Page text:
For optimal health and for those interested in weight loss, remove chicken skin before eating.
If you chose to eat the skin be aware that high triglycerides and poor cholesterol can raise your risk of heart disease....this is created over time, so while you are young it is important to have a healthy diet and not set yourself up for problems later in life.



Edited by: SUNSHINE6442 at: 11/28/2013 (07:17)
FTSOLK Posts: 1,323
11/28/13 1:21 A

I suppose that will work, though it isn't ideal simply because the Costco chicken does have sugar and other ingredients.

My other option is to take the chicken skin entry from MFP and log the skin separately. Chicken skin is actually one of my favorite foods (I've been known to use the tongs to peel the skin off the chicken at my favorite buffet). I never just bite into a drumstick. I HAVE to peel the skin off and eat it separately, so it would be a possibility for drumsticks and thighs. I'll just separate it and weigh it before I eat. Not a huge deal- and eventually, I'll be able to figure out the average portion of skin on a drumstick.

Wings are going to be trickier, which is a shame because I just discovered that wings cooked in the air fryer (no oil) and tossed with a tablespoon or so of raspberry honey mustard pretzel dip are AMAZING.

BUNNYKICKS Posts: 2,356
11/27/13 11:16 P

Search the database using keywords "Costco Drumstick" - someone has kindly put in the nutritional values for various bits and pieces of one of their deli rotisserie chickens. The measurement will say "4 ounces" which is about what a typical costco rotisserie chicken drumstick weighs (inclusive of skin and bone). I figure the value given is "close enough" for my journalling purposes.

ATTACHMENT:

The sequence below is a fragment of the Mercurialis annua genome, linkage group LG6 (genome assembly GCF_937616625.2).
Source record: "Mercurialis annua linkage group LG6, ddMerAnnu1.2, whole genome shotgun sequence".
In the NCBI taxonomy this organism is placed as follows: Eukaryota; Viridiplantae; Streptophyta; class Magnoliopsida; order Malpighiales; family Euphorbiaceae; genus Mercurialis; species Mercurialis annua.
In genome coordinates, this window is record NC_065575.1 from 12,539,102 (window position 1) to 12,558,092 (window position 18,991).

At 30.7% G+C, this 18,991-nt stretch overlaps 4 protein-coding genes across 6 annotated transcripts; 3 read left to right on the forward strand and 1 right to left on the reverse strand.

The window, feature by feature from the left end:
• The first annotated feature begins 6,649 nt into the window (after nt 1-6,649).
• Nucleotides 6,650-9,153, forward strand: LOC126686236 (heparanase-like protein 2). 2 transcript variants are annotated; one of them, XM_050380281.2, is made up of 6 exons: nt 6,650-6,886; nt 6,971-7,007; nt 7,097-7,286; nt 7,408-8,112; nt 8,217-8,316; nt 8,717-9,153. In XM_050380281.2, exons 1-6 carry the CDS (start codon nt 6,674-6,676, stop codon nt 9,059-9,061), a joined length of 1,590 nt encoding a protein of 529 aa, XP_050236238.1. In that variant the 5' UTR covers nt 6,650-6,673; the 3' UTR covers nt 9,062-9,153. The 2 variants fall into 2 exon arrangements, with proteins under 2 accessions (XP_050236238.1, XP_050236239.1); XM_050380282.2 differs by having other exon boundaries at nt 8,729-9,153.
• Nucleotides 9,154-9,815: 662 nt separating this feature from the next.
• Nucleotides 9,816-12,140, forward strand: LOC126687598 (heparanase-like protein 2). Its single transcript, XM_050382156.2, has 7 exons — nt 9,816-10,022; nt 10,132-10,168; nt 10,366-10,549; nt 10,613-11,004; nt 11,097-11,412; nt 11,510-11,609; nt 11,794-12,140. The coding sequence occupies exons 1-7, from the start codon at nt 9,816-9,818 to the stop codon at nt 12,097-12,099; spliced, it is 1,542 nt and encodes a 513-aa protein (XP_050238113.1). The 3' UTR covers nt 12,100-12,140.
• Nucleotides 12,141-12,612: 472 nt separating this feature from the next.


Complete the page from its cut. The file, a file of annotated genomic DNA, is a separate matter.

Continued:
I eat the skin, too. No reason not to, if you're accounting for it in your overall daily intake. There's only just so much skin on a drumstick...

(oh yeah, if you want a quick chicken-wing entry, "Costco Rotisserie Wing" will bring you to a database item you can use.)

Edited by: BUNNYKICKS at: 11/27/2013 (23:18)
FTSOLK Posts: 1,323
11/27/13 9:31 P

Ok, I know that eating chicken skin is one of the top sins of a "healthy diet." (full fat milk and regular bacon are also in that list), but I'll pick a drumstick with skin over a boneless, skinless, chicken breast anyway.

So, I figured if I have a drumstick (or two) for dinner, I'll weigh the cooked drumstick before, and bones after to figure out how much it weighs. Makes sense.

But the entry for drumstick gives 3 options:

1 drumstick, bone and skin removed
1 unit (yield from 1 lb ready-to-cook chicken) (Huh?! What's the difference?)
Grams

So, measuring in grams would be my best choice, but is that the grams of the meat itself- not the skin or bone, or is it the entire drumstick as a whole?

The same thing applies to things like chicken thighs and wings. Yes, they may be higher in fat, but I also find them to be more filling than a boneless, skinless piece of white meat.